I just started the dryer. That means I have approximately 40 minutes to write, and edit this blog post. I can already tell you that this isn’t going to be a 3,000 word masterpiece on how to create the life of your dreams from ground zero.
What I can tell you is that this post probably will end up being 500 words of stream of consciousness writing. Of course, that may seem stressful right? Write 10-15 perfectly edited words per minute for the world to judge for the rest of eternity.
Fortunately, that’s not the case. Writing quickly is actually less stressful as I’m more of a facilitator to the process rather than the one actively driving it. My subconscious mind is the one in control of this game.
My fingers move, and the words appear, but few thoughts if any come to my mind. Pure writing at its finest.
Something I think a lot of people in the world are guilty of is excessively stressing about how productive they are. If I don’t do this than ‘x’ is going to happen or I’ll make ‘y’ less dollars.
On one level that’s an awesome attitude to have. Produce the best results you’re capable of. While certainly a noble intention, it also has its drawbacks; stress and eventual burnout.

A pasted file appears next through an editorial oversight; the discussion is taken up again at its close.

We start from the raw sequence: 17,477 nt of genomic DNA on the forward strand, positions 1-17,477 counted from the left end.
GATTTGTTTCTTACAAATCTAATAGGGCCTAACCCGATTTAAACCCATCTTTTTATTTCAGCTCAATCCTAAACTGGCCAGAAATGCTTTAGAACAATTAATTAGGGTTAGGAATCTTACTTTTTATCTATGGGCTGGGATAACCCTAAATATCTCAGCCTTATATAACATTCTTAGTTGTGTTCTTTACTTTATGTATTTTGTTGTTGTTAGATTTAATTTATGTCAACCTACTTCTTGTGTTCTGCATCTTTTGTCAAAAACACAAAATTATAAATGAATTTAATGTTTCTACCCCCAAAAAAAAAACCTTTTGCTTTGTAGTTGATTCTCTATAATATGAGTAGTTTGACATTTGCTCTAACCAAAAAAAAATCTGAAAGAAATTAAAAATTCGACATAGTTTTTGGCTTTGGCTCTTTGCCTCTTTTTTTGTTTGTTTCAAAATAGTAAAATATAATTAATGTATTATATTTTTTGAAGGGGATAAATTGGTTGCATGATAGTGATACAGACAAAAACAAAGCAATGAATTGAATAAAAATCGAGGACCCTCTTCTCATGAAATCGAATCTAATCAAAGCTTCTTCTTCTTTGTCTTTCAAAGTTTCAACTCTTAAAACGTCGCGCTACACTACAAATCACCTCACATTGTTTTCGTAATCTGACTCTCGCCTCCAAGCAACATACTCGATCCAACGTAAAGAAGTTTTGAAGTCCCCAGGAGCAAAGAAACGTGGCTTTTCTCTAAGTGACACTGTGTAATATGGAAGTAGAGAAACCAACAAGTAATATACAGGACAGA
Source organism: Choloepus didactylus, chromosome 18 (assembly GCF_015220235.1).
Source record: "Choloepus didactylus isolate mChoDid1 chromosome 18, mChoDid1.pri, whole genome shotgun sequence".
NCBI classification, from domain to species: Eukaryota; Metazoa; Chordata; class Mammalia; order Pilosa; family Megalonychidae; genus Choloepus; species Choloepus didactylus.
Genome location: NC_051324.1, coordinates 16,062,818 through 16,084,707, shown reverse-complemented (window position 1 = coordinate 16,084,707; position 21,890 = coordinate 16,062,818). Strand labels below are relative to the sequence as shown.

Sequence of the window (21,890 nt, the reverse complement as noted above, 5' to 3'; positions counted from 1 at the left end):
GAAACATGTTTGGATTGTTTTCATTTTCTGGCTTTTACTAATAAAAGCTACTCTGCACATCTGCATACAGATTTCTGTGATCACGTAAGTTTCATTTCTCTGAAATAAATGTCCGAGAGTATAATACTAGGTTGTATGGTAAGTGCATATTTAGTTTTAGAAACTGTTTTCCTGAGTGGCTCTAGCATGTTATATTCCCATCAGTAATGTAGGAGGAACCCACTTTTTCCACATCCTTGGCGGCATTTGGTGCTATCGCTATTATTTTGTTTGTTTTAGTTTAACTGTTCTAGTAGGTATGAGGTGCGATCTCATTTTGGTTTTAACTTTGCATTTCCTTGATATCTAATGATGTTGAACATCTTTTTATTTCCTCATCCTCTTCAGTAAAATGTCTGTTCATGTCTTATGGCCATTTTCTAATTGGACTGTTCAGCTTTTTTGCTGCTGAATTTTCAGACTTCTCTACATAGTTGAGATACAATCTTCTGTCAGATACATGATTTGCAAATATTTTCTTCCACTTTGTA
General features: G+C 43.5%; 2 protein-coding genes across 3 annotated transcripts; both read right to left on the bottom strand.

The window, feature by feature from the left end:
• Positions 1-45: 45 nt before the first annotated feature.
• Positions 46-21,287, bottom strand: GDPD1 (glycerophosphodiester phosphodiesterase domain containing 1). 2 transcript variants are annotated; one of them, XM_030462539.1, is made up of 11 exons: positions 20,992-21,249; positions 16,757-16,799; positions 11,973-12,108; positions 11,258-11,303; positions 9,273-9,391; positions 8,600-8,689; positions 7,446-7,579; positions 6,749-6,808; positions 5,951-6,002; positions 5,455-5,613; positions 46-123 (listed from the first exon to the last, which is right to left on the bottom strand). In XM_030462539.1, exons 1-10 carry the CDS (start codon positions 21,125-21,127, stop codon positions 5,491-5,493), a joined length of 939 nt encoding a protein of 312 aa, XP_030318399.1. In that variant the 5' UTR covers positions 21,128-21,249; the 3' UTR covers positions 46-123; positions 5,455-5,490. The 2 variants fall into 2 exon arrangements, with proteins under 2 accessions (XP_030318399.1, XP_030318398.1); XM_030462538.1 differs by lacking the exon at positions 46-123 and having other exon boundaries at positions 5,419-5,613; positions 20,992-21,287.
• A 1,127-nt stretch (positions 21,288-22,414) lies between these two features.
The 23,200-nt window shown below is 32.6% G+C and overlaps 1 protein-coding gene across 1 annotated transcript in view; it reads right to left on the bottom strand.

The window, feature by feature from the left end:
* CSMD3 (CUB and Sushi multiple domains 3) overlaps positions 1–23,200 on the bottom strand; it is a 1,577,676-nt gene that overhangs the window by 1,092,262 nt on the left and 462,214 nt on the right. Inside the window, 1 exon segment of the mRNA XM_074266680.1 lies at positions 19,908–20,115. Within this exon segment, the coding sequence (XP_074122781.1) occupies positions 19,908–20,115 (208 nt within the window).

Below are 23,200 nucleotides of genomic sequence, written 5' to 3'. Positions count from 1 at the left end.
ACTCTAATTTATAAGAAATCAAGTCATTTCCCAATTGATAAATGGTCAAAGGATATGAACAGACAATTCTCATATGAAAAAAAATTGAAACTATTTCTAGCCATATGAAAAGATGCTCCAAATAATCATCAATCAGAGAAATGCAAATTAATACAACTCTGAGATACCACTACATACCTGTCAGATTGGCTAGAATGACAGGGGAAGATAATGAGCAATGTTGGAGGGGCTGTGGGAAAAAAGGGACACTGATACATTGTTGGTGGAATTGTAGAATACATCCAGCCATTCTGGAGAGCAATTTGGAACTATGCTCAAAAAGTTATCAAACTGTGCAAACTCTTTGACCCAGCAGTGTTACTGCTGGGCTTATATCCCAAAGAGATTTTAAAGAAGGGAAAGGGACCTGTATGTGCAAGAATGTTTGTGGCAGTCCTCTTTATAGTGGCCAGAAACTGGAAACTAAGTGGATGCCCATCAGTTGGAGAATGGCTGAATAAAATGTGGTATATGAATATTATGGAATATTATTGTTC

So let’s employ a different attitude to productivity instead. Instead of stressing about your todo list make it into a game. For everything on your todo list ask yourself, “How can I make this enjoyable or self-amusing?”
See how fast you can write that blog post (Though obviously take time later to make it polished and readable). Spend a minute dancing for your coworkers every time you make a sale. See how badly you can get rejected by a girl.
Make it fun, and you’ll become more process oriented. Interestingly enough that process orientation is what’ll propel you to producing the best results.
Is this always possible? Probably not, but this isn’t an all or nothing attitude either. Apply it when you can, and instead of struggling for every last inch of productivity you’ll glide through your tasks and get more done anyway. Take life seriously, but not too seriously.
The people who produce the best results are often extremely driven, and goal-oriented while paradoxically realizing that everything they do or acquire will at some point cease to exist.
That’s ok though because we’re no longer taking action for the end result. We’re making the process itself fun. Craft your processes to be enjoyable, and you’ll often find the results follow your enthusiasm.
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